Imaginal Discs: The Genetic and Cellular Logic of Pattern Formation by Lewis I. Held, Jr.
Imaginal Discs
by Lewis I. Held, Jr.
Chapter 6: The Wing Disc

Figure 6.1 | Figure 6.2 | Figure 6.3 | Figure 6.4 | Figure 6.5 | Figure 6.6 | Figure 6.7 | Figure 6.8 | Figure 6.9 | Figure 6.10 | Figure 6.11 | Figure 6.12 | Figure 6.13 | Figure 6.14
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Figure 6.1

Figure 6.1
Fate map of the wing disc and regenerative potency of its fragments.
a. Fate map (abridged) of a mature right wing disc as per Bryant [524] except that dots are actual SOP sites [1925] and thick lines are pre-vein zones (1-5) [4189]. (See [834, 987, 1368, 3372, 4429] for further details.) The wing is darkly shaded, the heminotum (a.k.a. body wall) medium shaded, and the hinge and pleura lightly shaded. The wing disc is ~300 μm across X ~450 μm long [524] -- roughly twice the dimensions of a leg disc (cf. Fig. 5.1). Like the 1st- and 2nd-leg discs (vs. the 3rd [3422]) the wing disc has a neural connection to the CNS [2128], but the nerve fiber enters along with the trachea (not shown) [3565]. Based on cell diameters in the wing pouch (mean of 10 counts along 25 μm transects in Fig. 8b of [350]; cf. scale bar), the disc would be 130 cells across X 190 cells long, but these are underestimates since the epithelium is highly folded. Vein 1 is the bristled part of the anterior wing margin [1741] (thin dashed line = posterior margin). The A/P compartment boundary is drawn as a thick dashed line. Directions (A, anterior; P, posterior; D, dorsal; V, ventral) are given in the compass at right. Bristle names ('a' and 'p' = ant. or post. members): DC (dorsocentrals), NP (notopleurals), PA (post-alars), PS (presutural), SA (supra-alars), SC (scutellars). The layout of SOPs prefigures the adult bristle pattern, except that scutellar SOPs rearrange ('p' moves posterior to 'a'). In a and c-e, the asterisk marks the peak of regenerative potency as mapped surgically (cf. Fig. 4.5).

b. Derivatives of the wing disc (shaded as per fate map). During evagination (cartoon between a and b) the wing pouch expands, folds along the D/V line, and tucks its V side underneath ('N' = notum) [1311, 3374, 4189]. When the hinge region contracts [4509], its cells pack densely [3374] with some apoptosis [2849] to form a menagerie of elements [526, 1866, 4065]. This contraption allows the wing to twist so as to maximize the lift per stroke [1045, 1115, 4748]. Distal edge of the hinge is approximate [678]. The hinge region is genetically distinct from the blade per se since (1) it overgrows in response to excess Wg [459, 2252, 2254, 3088], and (2) it does not depend on Dpp signaling [157]. Indeed, wg expression in the hinge is induced by vestigial-ON cells in the blade [2570]. Bristles (except along front edge) are omitted.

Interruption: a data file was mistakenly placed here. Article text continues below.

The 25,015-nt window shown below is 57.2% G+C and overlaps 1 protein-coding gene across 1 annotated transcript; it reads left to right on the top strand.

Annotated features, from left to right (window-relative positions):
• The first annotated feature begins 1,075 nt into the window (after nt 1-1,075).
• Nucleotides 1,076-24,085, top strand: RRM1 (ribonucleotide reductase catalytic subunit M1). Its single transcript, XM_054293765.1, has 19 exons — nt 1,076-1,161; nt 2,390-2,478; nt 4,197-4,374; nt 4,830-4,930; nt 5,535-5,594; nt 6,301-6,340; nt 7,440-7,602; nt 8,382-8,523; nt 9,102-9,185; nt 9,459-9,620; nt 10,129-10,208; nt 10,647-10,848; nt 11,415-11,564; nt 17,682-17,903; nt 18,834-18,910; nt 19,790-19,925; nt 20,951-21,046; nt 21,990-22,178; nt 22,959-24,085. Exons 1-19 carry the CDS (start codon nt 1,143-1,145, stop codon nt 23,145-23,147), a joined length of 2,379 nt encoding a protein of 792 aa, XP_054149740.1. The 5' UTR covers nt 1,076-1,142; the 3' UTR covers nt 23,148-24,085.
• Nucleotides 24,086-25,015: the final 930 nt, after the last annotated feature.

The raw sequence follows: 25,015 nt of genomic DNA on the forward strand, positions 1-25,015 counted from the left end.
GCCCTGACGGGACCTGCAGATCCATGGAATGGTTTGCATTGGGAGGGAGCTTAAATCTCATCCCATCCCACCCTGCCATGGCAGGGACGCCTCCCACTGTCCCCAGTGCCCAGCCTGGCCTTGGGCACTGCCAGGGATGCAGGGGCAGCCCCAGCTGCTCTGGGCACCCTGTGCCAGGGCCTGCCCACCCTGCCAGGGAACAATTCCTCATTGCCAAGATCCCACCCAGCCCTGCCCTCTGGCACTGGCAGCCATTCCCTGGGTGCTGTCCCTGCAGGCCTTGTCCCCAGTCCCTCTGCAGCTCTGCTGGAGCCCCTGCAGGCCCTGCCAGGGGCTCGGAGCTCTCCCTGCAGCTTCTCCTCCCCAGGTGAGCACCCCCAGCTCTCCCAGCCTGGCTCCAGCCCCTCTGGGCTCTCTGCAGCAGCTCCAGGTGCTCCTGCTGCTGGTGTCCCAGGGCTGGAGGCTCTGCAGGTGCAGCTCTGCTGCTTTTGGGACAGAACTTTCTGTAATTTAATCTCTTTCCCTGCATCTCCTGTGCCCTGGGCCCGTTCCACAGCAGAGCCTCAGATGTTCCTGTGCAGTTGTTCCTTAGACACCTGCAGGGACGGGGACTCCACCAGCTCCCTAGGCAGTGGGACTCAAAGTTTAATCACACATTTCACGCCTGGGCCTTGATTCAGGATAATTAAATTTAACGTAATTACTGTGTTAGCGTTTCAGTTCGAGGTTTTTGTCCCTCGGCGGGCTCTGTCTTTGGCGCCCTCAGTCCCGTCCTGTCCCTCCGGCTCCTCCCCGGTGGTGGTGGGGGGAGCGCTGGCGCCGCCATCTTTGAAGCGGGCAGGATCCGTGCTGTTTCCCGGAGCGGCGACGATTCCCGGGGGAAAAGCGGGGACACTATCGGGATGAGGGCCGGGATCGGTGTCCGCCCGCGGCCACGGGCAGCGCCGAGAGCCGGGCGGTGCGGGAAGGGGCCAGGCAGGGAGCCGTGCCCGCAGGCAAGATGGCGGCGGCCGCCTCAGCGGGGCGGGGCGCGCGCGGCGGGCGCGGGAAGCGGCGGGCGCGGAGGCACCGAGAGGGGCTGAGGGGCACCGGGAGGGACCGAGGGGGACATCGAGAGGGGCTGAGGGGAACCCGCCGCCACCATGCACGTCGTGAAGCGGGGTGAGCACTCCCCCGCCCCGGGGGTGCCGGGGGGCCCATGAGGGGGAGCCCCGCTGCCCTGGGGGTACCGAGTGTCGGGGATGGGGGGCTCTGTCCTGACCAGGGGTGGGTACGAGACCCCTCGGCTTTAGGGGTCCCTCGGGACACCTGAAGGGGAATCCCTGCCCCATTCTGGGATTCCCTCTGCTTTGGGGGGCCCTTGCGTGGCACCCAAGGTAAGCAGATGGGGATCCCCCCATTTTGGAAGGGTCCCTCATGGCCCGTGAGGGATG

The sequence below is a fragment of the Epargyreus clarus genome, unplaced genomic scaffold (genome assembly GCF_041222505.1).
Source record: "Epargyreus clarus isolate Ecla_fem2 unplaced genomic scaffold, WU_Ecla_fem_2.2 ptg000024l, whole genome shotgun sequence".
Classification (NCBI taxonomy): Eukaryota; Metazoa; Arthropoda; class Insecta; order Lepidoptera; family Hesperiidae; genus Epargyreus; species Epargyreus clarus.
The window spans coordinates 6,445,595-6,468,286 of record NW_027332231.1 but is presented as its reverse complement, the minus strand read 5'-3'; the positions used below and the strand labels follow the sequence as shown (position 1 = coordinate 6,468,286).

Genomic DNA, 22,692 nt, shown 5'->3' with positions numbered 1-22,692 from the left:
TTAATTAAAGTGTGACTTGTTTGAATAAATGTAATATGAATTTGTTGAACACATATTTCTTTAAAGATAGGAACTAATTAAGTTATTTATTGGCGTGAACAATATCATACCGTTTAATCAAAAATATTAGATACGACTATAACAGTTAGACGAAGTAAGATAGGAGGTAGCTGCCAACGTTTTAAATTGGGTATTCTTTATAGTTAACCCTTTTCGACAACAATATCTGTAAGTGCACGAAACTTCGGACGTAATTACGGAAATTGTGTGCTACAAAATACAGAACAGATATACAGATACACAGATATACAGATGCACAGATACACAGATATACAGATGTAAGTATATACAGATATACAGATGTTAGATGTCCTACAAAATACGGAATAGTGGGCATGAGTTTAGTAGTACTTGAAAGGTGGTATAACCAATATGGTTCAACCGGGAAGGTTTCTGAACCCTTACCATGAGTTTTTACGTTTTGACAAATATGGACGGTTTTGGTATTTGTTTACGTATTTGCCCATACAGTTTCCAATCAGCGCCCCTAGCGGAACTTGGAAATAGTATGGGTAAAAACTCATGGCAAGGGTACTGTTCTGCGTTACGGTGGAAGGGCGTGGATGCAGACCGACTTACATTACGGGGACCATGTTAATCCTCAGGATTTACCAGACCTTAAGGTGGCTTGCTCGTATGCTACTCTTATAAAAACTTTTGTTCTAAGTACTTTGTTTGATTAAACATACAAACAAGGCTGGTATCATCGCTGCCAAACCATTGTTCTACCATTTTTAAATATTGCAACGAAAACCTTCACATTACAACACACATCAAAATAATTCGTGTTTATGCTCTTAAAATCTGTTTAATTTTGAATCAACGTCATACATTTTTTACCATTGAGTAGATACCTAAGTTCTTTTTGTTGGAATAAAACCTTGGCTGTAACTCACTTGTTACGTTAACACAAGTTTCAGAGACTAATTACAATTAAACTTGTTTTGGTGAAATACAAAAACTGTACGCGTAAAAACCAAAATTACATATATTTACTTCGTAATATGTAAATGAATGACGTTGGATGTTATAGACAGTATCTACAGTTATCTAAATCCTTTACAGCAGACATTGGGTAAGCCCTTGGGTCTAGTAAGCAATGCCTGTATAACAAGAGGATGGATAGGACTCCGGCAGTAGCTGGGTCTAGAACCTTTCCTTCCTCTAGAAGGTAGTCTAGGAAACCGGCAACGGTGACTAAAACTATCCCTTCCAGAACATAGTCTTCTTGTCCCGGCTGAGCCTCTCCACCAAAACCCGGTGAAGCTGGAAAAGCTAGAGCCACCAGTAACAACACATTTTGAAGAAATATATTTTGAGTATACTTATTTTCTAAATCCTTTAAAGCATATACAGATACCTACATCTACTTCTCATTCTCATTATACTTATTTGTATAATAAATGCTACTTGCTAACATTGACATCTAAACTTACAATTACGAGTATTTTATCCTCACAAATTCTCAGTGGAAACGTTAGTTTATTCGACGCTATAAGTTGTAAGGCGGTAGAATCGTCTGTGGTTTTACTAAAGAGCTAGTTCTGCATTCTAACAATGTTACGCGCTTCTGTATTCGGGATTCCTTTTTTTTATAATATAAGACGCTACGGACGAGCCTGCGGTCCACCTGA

c, d. Regenerative potency, assessed by γ-irradiation of young wing discs [3440]. c. Darker shading indicates higher frequencies (50-60, -70, -80, -90. -100%) of remaining markers in discs that exhibit deficiencies but no duplications. d. Darker shading denotes higher incidence (0-5, -10, -20, -60, -80%) of duplicated markers in discs that manifest duplications and deficiencies. Note that the same (central) region resists becoming deficient (c) or duplicated (d).

e. Path of the A/P compartment boundary in the peripodial membrane (PM, solid line) and columnar epithelium (CE, shaded line) as assessed by engrailed and patched expression [1133, 2072, 2216]. The regenerative peak (asterisk) falls between the A/P lines of the two layers (in top view). The D/V boundary in the peripodial membrane has not been charted so precisely [498]. The signaling role of this membrane in normal development is only starting to be explored [773, 1473, 3508].

f. Superposition of the entire A/P boundary (e) upon the 1/4 (α, β, γ, δ) and 3/4 fragments whose regenerative behavior helped found the Polar Coordinate Model (cf. Fig. 4.6a). As indicated in the key (cf. Fig. 4.5), an unfilled arrowhead means that the fragment to its rear duplicates, while a solid arrowhead means that the fragment behind it regenerates. Given recent insights into leg disc regeneration (cf. Fig. 5.10c) it may be possible to figure out why quadrants duplicate and 3/4 pieces regenerate, but no unifying hypothesis is obvious based on geometry alone.

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